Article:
Dr. Speyer joined the MSE faculty in August, 1992 after serving on the faculty at the New York State College of Ceramics at Alfred University for six years. He has written one book (Thermal Analysis of Materials), with another one on the way, published over 125 refereed papers and has given over 150 technical presentations.
His present research group consists of seven graduate students and one Ph.D-level scientist. Dr. Speyer’s research has been funded by Navy, ARO, AFOSR, DARPA, Gas Research Institute, and private industry. He was previously the president of Innovative Thermal Systems, a thermoanalytical scientific instrument company, and is presently the President of Verco Materials, a start-up company which will manufacture boron carbide armor .
He teaches courses in Chemical Thermodynamics of Materials, Thermal and Transport Properties of Materials, and Ceramic Technology.
EDUCATION & AWARDS
- B.S. (1980)
- M.S. (1981)
- Ph.D. (1986), Ceramic Engineering, University of Illinois at Urbana-Champaign
Boron Carbide Armor
Boron carbide is of great importance to the military for lightweight personal armor, and has saved countless American lives in both the Iraq and Afghanistan conflicts. The armor plates used for this application are hot-pressed, preferred by the fact that ballistic performance is strongly related to a close approach to theoretical density, and the belief that B4C, as other refractory covalent ceramics, does not sinter well.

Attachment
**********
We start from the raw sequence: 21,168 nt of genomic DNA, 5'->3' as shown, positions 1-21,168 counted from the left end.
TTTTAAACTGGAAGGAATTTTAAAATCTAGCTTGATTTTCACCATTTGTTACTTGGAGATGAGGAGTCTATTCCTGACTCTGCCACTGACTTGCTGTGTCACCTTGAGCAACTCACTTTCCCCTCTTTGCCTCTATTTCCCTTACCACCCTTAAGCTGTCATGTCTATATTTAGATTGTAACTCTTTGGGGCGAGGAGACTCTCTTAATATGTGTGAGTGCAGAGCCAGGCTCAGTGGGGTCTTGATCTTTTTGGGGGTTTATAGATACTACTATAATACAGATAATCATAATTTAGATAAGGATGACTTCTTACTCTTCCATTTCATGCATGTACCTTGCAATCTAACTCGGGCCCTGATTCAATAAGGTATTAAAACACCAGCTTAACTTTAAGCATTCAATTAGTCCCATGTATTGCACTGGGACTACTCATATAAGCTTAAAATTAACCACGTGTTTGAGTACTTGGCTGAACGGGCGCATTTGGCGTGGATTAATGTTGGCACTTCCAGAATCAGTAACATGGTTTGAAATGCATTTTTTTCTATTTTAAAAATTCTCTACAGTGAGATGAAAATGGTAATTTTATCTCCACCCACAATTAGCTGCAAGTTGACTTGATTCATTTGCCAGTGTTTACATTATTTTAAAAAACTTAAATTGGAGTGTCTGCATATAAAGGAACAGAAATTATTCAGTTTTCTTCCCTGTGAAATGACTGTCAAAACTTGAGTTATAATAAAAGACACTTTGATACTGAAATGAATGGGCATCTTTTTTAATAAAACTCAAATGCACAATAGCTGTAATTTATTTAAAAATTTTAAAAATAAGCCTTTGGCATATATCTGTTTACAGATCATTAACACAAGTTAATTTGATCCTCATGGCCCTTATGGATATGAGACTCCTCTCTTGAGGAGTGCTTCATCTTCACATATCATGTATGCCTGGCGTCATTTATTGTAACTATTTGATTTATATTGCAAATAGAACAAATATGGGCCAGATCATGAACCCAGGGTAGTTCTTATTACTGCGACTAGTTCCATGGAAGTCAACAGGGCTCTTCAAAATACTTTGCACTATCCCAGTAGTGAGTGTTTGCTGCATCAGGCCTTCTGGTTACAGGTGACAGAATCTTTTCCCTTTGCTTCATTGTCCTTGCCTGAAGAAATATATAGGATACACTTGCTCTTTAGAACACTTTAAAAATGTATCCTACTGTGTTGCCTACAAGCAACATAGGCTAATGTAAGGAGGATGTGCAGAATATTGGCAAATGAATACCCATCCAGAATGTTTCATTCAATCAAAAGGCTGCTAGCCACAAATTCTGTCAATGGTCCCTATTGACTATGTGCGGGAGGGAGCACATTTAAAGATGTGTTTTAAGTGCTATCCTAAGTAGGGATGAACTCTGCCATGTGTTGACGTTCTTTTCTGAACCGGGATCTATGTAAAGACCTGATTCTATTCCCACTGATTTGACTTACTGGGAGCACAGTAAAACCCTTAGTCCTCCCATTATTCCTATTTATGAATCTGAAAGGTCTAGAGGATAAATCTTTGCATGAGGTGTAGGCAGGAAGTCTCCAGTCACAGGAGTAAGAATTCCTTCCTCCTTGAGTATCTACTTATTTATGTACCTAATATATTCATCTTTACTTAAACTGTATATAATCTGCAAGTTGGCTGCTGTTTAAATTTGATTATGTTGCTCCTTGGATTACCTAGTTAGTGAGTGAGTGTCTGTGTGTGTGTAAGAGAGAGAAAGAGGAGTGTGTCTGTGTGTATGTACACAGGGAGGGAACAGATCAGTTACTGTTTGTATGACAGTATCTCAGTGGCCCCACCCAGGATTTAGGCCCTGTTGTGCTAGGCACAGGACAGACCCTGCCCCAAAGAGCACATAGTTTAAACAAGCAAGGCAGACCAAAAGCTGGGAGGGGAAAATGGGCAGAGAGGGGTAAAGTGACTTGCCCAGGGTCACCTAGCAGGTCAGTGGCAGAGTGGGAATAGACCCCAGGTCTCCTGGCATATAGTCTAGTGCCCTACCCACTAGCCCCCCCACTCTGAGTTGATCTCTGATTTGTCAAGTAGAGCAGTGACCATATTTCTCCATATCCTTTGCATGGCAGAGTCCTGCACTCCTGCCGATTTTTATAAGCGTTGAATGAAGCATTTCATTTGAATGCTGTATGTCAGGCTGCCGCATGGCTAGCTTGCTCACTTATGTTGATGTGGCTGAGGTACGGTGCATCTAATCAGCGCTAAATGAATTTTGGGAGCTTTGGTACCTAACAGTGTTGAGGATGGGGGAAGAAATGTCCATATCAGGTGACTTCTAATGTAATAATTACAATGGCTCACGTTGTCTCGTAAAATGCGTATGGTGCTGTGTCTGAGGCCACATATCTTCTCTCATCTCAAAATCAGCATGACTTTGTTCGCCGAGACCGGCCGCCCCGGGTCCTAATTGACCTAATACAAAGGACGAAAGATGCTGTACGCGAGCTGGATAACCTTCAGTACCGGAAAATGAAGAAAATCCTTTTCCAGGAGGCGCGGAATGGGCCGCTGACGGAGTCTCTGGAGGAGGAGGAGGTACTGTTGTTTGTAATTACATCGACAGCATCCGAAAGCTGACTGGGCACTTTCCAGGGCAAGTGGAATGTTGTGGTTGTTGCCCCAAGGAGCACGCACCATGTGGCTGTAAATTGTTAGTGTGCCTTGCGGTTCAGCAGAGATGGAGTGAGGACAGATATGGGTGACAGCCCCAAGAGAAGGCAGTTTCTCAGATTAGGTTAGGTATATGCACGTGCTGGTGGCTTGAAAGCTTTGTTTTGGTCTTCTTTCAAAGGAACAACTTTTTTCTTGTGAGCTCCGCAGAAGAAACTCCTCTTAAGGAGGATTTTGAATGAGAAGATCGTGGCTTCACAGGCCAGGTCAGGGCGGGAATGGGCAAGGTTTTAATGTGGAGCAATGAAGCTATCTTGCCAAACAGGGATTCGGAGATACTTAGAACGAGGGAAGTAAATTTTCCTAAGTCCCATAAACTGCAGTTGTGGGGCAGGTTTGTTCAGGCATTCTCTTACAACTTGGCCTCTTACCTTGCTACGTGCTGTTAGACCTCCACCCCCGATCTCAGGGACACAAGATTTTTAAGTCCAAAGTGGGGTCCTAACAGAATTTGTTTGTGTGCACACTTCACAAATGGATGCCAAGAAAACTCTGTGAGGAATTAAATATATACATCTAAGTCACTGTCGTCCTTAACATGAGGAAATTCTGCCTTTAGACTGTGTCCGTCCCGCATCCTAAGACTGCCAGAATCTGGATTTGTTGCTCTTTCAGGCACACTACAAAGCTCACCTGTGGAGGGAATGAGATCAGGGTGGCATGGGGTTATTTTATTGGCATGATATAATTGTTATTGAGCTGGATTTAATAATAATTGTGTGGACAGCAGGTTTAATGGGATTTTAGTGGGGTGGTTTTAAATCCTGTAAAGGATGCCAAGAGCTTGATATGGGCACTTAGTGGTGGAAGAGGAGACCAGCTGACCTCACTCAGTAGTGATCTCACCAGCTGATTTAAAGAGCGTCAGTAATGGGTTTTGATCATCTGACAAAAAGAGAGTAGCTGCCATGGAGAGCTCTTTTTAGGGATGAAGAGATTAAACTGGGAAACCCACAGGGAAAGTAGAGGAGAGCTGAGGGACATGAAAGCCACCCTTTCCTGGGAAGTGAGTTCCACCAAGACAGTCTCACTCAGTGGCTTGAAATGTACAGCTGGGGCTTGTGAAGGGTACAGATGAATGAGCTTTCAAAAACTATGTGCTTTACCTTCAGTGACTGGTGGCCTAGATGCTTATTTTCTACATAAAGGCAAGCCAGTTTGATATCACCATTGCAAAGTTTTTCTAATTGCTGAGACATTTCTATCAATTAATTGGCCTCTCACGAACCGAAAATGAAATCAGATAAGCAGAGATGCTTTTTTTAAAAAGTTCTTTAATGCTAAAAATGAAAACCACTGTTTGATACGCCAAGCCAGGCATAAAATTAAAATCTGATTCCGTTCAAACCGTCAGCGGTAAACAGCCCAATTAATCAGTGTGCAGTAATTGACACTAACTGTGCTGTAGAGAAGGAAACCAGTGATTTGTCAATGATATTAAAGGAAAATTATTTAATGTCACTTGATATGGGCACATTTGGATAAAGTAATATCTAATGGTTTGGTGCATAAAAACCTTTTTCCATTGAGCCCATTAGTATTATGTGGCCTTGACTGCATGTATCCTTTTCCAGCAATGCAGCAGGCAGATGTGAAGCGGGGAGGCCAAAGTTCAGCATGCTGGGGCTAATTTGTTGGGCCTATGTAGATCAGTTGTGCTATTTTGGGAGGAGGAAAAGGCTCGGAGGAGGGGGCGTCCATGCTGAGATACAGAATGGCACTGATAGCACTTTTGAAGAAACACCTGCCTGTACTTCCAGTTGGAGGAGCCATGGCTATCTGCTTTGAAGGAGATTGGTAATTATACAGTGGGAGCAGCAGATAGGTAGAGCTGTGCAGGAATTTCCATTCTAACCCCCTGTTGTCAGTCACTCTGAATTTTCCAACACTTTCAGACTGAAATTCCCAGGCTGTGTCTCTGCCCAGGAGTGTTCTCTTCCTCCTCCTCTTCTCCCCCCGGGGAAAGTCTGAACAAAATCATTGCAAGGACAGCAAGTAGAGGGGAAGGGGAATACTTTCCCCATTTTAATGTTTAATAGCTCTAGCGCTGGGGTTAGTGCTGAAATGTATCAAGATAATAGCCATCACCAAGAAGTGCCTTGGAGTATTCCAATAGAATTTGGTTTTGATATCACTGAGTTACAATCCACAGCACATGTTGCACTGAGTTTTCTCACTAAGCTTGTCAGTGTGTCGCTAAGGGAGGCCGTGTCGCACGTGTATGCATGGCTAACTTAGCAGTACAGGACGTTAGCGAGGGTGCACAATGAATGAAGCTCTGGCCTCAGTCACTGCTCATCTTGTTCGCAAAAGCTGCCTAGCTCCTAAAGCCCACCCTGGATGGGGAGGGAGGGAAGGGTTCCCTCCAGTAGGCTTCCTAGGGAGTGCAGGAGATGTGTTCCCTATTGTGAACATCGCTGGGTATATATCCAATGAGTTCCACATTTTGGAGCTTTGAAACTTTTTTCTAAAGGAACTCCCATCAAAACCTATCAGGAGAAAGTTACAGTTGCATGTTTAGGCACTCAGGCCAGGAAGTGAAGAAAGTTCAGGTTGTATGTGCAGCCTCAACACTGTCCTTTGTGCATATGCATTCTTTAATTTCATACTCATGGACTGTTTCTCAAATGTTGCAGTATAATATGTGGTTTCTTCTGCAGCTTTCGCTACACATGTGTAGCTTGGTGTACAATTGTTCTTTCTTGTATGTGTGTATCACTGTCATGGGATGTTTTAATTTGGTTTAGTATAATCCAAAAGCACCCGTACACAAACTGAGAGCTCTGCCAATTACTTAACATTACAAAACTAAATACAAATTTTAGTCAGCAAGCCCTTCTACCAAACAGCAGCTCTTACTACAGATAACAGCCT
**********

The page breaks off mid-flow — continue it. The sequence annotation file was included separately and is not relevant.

Research by Prof. Speyer and his students over the past five years have shown this belief to be false. Using a specially-built differential dilatometer capable of heating to well over 2500°C, in-situ measurements of contraction, CTE, weight loss, and particle size have permitted elucidation of the concurrent particle coarsening processes which attenuate the driving forces for sintering. This fundamental understanding permitted use of selected flowing atmospheres at specific temperatures, and a multi-step thermal schedule, which circumvents these coarsening processes, resulting in fired densities comparable to those obtained with hot pressing.
Beyond the economies associated with pressureless sintering, the great advantage of this development is the ability to cast and sinter dense parts of complex shape. The U.S. Army Soldier Systems Center in Natick MA, as well as the Army Research Slip cast B4C green body thigh protection plate. Laboratory in Aberdeen MD have shown a great interest in this technology for their next-generation body armor, which is of a more contoured shape that cannot be formed by gang-hot pressing, as well as helmets and other body-part protection systems. More recently, pressureless-sintered specimens have been post-hot
isostatically pressed to 100% of theoretical density, giving it a higher density and Vicker's hardness than commercially hot-pressed B4C, yet complex shapes can still be formed and retained. Slip casting and injection molding technologies have been developed in Dr. Speyer's laboratory to form B4C helmets and shin/thigh plates.